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The Mass Media

The Mass Media

The Mass Media

Renata Tutko: Harbor Campus Lady of Laffs

Renata Tutko funny as she wants to be
Renata Tutko funny as she wants to be

Renata Tutko meets me for coffee at the the Wit’s End, where I ask her about the Boston comedy scene and her involvement with it. Offstage, she speaks in a courtroom waller (you know: the “waller, waller, waller” muttered by TV extras to make realistic crowd noise). I have to put my recorder in her lap. I didn’t think I’d ever again see a quiet, goofball, blue-collar, geek-cool comic, in the classic early ’80’s mold. But, I’m in luck anyway; we all are. And the comic in question is closer than you’d hope.

Renata Tutko is a young fourth year senior doing her five-year plan right here at UMass Boston. She is unassuming. One expects her to stand on stage with her hands limp at her sides, maybe clutching the mic stand for dear life. In fact, she did just that, when I caught her act at The Comedy Studio in Harvard Square. She imparts a sense of mumbling– but don’t worry, you can hear her. She waxes topical, gives the room a “taste of her world,” and goes quietly wild. She begins with college life, riffing on campus police. This could easily fail, come off like children’s private jokes. Everybody knows about cops, but we don’t con ourselves that college is “real life.” Renata makes the theme universal.

“I wonder if when these guys are like 8 years old,” she says, “do they go up to their mom and go ‘mom, when I grow up, I wanna be a hero….but not really. I wanna serve and protect, but only if a backpack is reported missing. What!? There’s a suspicious character in the library making it hard to study? 10-4. I’m on him likea badge on a real cop.'”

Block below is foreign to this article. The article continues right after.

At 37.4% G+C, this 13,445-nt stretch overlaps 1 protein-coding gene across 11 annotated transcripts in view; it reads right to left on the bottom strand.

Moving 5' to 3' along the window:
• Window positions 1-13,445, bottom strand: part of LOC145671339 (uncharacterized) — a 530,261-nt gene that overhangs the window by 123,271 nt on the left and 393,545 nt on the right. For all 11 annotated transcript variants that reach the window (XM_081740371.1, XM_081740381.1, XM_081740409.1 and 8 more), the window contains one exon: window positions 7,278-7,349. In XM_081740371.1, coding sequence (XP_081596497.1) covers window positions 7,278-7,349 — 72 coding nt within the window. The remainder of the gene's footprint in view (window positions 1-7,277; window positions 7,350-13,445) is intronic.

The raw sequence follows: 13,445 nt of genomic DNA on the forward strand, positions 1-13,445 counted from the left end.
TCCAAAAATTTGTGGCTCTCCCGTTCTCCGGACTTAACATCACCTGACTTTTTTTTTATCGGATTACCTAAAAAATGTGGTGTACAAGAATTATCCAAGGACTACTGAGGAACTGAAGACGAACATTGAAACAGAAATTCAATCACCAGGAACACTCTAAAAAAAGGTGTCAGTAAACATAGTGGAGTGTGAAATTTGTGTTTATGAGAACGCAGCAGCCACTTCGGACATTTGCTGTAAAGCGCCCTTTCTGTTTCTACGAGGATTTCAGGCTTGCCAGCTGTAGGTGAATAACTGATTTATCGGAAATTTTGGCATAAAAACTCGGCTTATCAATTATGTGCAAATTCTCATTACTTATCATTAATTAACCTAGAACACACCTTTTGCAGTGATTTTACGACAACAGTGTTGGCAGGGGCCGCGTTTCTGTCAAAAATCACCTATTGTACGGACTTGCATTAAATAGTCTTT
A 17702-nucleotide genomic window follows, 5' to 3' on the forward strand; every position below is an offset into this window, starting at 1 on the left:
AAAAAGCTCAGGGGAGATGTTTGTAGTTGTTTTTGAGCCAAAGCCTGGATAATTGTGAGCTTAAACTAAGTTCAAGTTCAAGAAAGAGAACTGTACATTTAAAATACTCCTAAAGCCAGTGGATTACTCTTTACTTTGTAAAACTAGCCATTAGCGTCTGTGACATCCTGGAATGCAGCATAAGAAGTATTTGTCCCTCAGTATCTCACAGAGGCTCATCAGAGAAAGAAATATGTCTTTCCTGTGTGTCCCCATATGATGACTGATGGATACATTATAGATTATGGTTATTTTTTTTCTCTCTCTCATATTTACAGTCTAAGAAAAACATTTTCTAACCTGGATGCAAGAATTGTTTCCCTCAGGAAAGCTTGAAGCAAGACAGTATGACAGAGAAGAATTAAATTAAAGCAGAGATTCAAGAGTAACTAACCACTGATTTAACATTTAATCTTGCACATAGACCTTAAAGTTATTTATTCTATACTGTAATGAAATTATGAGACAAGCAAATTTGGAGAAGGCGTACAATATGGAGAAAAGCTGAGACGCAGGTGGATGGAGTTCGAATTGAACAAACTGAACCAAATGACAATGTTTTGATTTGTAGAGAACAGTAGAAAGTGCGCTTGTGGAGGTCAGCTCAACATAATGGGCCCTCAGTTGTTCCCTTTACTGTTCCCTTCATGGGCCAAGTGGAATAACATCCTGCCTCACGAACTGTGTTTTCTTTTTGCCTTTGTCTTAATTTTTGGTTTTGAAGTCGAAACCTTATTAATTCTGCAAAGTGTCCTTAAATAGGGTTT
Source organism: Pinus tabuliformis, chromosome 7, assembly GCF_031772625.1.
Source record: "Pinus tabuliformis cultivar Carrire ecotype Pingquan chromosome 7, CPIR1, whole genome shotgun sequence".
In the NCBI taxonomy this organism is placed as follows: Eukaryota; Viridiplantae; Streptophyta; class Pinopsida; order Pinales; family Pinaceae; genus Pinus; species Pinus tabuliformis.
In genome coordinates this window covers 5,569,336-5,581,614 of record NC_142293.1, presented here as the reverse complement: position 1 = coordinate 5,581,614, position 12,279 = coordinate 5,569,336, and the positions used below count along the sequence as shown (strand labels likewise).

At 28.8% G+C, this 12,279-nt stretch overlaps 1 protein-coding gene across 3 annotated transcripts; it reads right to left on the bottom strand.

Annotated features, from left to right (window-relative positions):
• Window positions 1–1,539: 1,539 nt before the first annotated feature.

The audience is in stitches, young, old, pedagogue, and autodidact alike. More than this, they’re surprised. Going to Renata’s show is akin to having accidental conversation with a classmate you’ve never spoken to. She’s in the class, getting good grades without fanfare or hostile arguments. Maybe she sits in the back. But you find yourself waiting in a long line for coffee or a slice of pizza, and there she is, a little bored. She opens her mouth, and you discover she is bloody hilarious.

Listen to Renata and you will ride the stream of consciousness. Throughout it, she maintains the air of the invisible girl. Her humor encompasses life itself, not just gags to repeat while waiting in line for the keg. Her delivery is staid. Her ramblings are pleasantly wide, incisively wacky.

“If I ever were to really kill someone,” she says, pausing, “the first thing I’d do is quit my job and start working in the meat department. Seems like the only place you can walk around covered in blood and no one asks any questions. And it’s a white lab coat too. Doctors can’t do that. You see a doctor covered in blood you’re like ‘doctor, what happened?’ ‘I…. screwed up.’ You see a meat department guy like that and you just go [She shakes her head] ‘workaholic.'”

It’s clear that comedy is not just a hobby or side-job for Renata. It’s a state of mind and a consuming culture, of which we ‘normals’ perceive the faintest gloss. Sure, she knows all the comics in town, all of them. She speaks of them as she might her siblings, aunts, and uncles. She is in the comic milieu, perhaps even obsessed with it…in a good way. Chatting with her, I’m forced to imagine a parallel universe, very nearby, almost accessible, in which everything that happens is potentially funny.

Renata has a standing gig through the end of June, at the (aforementioned) Comedy Studio, in Harvard Square, on Saturdays at about 8pm. She’ll be featured on Thursday, May 11th, and will be doing sketch comedy on Sunday, June 25th at The Improv, also in Cambridge.